From there, it was all my imagination…whatever I happened to see that tickled my fancy or inspired me, was soon on my crafty ‘plate’ to try and bring into reality. I spent a lot of time at the local library, riding my bicycle 3 miles to check out books on making soft toys, or teddybears, or whatever craft I wanted to learn. I taught myself how to make happy face bean bags, and rag dolls like the ones I saw at the Renaissance Fair, and when I was 11 years old and laid eyes on a sweet little hand-sewn felt mouse tucked inside a walnut shell cradle at a gift shop while visiting Bubbie, I was determined to make one for myself…and I DID!! Those little trinkets remain one of my most popular gifts for the past 45+ years! I even designed a crochet version to satisfy the ‘Happy Hookers’ out there! (The pattern is next up in the queue of my Ravelry Store available designs)
I discovered many ahhmazing things when I left the mainland and attended college at the University of Hawaii at Manoa, majoring in Fashion Design & Merchandising…on the island of Oahu…think Waikiki Beach…ditching class…crafty adventures…and all the fun that goes along with it! One such notable discovery was Chuck Crim, my #1 obsession… bff…soulmate…man of my dreams…the most incredible man in the multiverses! But that is another story for another time…we’re talking crafts here, right?!!
While meandering my way through the Ala Moana Shopping Center in the fall of 1979, I discovered FIMO® – polymer clay. There was no such thing as oven-bake clay back then, so walked into the small gift shop across from the bookstore, I was mesmerized by the teensy weensy miniature displays of ‘Sushi’ and condiments. Did I happen to mention that I am a miniature freak?!! Well, in case I didn’t…I am a big time ‘little thing’ lover!! Maybe its because I was always the tallest kid in the class? Maybe because my imagination takes flight when things get small? Perhaps all those neighborhood walks where I imagined little villages of tiny faerie people living in the bushes, launched my appreciation of all things small? I don’t know, but its something that has stuck with me my entire life, so I have just come to accept it…and FEED THE BEAST, as it were!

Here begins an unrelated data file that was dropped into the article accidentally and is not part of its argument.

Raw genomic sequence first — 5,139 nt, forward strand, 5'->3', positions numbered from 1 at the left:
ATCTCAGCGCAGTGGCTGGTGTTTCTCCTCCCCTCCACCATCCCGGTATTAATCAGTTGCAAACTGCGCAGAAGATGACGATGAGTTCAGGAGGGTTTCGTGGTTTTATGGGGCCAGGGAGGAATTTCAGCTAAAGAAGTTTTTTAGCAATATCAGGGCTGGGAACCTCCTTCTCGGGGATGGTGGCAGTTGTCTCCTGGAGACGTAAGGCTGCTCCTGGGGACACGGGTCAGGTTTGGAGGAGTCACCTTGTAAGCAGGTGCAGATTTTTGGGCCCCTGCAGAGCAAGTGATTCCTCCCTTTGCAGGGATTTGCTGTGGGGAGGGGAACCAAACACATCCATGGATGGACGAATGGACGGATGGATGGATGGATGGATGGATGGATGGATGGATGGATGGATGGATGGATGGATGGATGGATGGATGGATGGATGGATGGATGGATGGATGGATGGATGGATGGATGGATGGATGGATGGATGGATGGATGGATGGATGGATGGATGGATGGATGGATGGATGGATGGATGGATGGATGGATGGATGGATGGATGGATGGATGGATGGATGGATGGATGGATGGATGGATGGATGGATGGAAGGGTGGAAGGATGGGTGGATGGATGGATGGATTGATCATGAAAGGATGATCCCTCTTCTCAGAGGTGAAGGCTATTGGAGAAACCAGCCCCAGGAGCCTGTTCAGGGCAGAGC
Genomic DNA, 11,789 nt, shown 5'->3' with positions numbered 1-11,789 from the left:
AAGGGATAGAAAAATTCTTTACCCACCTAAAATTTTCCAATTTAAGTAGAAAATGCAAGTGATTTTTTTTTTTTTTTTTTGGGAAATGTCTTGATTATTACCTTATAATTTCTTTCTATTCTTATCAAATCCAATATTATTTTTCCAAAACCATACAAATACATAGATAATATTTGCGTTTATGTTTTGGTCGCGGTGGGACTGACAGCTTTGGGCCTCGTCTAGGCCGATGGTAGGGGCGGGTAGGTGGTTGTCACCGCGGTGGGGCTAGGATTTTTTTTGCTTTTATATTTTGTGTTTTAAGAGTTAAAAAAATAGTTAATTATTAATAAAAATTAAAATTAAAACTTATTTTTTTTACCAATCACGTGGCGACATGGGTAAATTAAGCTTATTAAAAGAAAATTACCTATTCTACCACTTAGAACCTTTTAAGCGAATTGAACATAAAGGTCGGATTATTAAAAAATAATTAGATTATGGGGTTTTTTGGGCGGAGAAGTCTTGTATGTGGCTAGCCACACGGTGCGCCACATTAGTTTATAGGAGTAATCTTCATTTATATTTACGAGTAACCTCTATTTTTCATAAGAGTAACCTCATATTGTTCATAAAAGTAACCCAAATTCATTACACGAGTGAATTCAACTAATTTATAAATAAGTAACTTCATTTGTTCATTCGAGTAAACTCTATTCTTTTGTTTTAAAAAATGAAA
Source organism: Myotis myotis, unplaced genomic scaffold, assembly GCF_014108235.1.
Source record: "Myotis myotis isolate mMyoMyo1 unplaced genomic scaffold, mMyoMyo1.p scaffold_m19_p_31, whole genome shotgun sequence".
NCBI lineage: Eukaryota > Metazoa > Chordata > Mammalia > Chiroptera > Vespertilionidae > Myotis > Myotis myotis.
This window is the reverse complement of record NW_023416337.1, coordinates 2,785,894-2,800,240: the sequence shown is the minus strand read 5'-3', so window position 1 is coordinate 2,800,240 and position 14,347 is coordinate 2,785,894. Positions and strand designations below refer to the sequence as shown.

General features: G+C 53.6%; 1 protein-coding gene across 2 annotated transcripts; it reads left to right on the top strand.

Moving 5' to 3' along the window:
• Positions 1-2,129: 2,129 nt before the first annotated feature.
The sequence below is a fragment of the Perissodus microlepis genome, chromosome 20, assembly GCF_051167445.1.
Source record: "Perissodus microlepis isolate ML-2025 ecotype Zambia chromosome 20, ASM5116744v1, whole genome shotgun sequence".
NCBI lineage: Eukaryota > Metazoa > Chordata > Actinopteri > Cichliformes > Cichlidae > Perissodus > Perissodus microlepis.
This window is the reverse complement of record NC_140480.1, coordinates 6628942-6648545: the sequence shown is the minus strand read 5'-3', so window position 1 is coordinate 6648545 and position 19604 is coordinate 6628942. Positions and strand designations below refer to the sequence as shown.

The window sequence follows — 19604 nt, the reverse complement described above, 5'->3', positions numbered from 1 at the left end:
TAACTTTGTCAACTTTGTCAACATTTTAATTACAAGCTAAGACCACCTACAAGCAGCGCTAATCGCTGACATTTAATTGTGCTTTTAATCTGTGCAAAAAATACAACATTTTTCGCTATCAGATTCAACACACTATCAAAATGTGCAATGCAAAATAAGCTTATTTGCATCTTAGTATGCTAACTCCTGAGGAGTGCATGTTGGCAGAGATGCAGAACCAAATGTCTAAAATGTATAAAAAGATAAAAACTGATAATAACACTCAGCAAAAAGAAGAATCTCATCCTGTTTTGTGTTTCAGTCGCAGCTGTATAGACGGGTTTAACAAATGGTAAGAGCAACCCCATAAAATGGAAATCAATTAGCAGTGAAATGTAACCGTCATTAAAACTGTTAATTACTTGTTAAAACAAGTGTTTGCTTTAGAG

Playing with that oven-cured clay opened up a new world for me. Not just crafty, but financial, too! I designed little baseball players and caps and balls, and turned them into brooches/pins and charms, then I sold them to parents, girlfriends, and fans in the grandstands at the U.H. Rainbow Warrior Baseball games, of which my fiance Chuck, was a pitcher on scholarship. My fingers were kept busy sculpting figurines and personalizing them with hand-painted jersey numbers, sometimes dozens!
Crowds gathered around me in the bleachers, to look at the velvet cushion I had sewn to display the finished adornments. $3.00 each added up quickly, and was welcome funding to a struggling college girl! What brings me immeasurable joy, is when I hear from dear friends from back in those wonderful days, and they mention still cherishing their pins, keeping them in a place of honor and holding all those special memories we shared at the stadium, cheering our boys on, close to their hearts.